Wednesday, March 05, 2008

Alumni to judge?

Should MFA applicants consider the publishing track record of each program's alumni when deciding on where to go? TK repeatedly says in his handbook, "former students have had good publishing success..." I've also checked different programs' websites. What each program reports varies from one program to the next. What's your take?


terry said...

I think the publishing success of recent graduates is definitely one of the most important factors applicants should consider. Although the program itself obviously can't take full credit for the success of its graduates, I think that it certainly says something about a program when its graduates seem to be consistently publishing books, winning awards, and so on. First of all, I think it says (at least to me) that the faculty members selecting incoming students have a good eye for talent and potential. Secondly, I think it also says that the faculty members are doing a good job of preparing their students for a career in writing. In other words, the students are probably leaving the program with better work than what they came in with.

Although it’s hard to quantify success, I think that most people are aware of the programs that seem to be producing and/or attracting successful and talented writers. You just need to look in the contributor’s notes of literary magazines or anthologies or the bios on the backs of dust jackets. Obviously, Iowa has had, and continues to have, the best track record by far in this regard, but there are also other programs that seem to have sustained a pretty steady and impressive rate of graduate publication. The fiction writers coming out of UC Irvine, for example, have done very well in recent years. The same is true of Michigan, UVA, NYU, and even the much-criticized Columbia program. What gets tricky is defining the phrase “recent graduates.” If I were to advise prospective graduate students, I guess I’d say that they should look at the students who have graduated from the program in the past 5-10 years. If someone who graduated twenty years ago suddenly writes a prize-winning book, that doesn’t necessarily mean anything. But if a good percentage of the students who have graduated from the program in the past 5-10 years have had success, or are at least publishing in good literary magazines and winning awards, then I think that does mean something.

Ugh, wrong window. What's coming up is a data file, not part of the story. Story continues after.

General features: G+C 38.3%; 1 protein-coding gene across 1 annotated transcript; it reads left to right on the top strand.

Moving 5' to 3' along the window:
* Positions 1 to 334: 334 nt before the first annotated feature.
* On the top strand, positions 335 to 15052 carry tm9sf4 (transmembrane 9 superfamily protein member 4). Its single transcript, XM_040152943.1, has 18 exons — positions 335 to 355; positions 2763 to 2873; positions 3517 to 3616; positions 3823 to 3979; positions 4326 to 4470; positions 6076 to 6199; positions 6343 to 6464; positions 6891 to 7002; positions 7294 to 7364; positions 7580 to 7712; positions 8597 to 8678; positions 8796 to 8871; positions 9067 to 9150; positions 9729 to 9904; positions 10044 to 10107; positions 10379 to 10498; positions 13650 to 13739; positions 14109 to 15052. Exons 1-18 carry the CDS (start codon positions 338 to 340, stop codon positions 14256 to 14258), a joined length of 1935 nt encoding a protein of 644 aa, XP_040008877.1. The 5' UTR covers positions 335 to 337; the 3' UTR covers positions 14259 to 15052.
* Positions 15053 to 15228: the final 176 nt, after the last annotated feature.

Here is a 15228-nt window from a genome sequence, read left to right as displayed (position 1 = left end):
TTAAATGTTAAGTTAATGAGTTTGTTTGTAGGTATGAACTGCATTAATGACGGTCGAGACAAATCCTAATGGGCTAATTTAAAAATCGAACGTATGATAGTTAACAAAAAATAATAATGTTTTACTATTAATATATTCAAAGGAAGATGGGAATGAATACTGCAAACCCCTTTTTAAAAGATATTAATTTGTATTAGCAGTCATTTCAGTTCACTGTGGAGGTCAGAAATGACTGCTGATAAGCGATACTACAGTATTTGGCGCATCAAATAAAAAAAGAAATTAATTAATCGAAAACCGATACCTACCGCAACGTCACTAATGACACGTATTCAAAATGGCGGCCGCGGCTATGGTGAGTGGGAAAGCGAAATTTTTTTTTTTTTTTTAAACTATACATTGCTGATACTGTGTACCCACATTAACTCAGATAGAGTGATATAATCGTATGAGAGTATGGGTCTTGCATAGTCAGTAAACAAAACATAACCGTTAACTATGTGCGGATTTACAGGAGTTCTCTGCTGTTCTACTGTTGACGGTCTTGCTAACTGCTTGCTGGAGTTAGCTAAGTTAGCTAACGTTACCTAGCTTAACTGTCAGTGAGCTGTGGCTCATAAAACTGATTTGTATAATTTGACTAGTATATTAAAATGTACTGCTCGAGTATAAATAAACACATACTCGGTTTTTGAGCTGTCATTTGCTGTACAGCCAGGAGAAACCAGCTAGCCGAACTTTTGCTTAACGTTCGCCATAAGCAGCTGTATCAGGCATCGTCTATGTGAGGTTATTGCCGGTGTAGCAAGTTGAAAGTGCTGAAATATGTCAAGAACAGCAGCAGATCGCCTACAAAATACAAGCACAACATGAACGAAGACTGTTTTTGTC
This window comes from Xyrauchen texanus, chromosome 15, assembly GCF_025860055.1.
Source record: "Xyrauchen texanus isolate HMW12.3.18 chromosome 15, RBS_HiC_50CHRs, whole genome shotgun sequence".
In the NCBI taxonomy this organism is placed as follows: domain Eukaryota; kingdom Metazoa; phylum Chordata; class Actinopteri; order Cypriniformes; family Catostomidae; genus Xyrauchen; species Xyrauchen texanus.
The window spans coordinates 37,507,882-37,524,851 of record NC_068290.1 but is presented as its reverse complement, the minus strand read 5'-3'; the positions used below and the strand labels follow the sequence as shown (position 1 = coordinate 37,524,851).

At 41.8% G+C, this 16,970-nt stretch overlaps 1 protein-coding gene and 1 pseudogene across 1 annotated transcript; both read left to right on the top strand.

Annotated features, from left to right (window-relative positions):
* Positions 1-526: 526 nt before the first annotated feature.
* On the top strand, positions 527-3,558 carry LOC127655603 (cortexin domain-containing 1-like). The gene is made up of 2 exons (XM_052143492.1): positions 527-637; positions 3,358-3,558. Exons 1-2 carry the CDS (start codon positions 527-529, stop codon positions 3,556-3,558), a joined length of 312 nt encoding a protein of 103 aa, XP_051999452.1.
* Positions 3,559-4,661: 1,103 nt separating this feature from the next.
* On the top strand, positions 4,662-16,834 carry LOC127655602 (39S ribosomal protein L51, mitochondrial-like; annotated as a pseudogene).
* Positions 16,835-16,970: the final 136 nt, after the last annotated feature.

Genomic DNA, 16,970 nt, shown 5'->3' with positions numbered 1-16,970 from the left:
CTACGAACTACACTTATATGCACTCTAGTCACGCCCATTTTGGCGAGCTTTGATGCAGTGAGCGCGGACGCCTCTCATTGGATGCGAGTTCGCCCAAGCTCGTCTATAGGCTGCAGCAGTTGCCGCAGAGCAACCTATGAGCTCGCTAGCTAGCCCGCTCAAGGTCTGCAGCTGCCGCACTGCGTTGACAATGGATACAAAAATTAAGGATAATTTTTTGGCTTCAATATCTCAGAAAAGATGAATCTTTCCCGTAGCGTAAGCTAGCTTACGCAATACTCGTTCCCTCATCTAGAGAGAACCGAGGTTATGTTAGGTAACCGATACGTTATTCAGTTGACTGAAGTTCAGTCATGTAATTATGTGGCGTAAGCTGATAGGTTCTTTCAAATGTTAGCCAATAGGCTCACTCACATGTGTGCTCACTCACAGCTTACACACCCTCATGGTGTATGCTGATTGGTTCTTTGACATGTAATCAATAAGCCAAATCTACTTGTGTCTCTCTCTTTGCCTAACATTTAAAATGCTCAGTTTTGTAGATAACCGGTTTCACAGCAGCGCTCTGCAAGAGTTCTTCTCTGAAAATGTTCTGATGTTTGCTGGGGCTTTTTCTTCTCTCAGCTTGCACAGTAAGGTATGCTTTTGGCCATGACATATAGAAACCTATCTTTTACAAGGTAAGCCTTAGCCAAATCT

Finally, a word of caution about program websites: Like any form of advertisement, the information and statistics on these sites are often misleading. For example, some programs will claim that recent graduates have published in x, y and z journals or won x, y and z awards, and yet, in some cases, all of these publications and awards have been amassed by only a small handful of recent graduates, or in some cases, simply by one graduate in particular. In other words, every program produces a superstar from time to time, and some of these programs use the success of that one superstar to make it seem as if all the graduates from their program are having this type of success. A better strategy is to pay attention to the bios in literary journals, anthologies and books. After a while, you’ll begin to get a sense of which programs seem to be consistently producing successful graduates.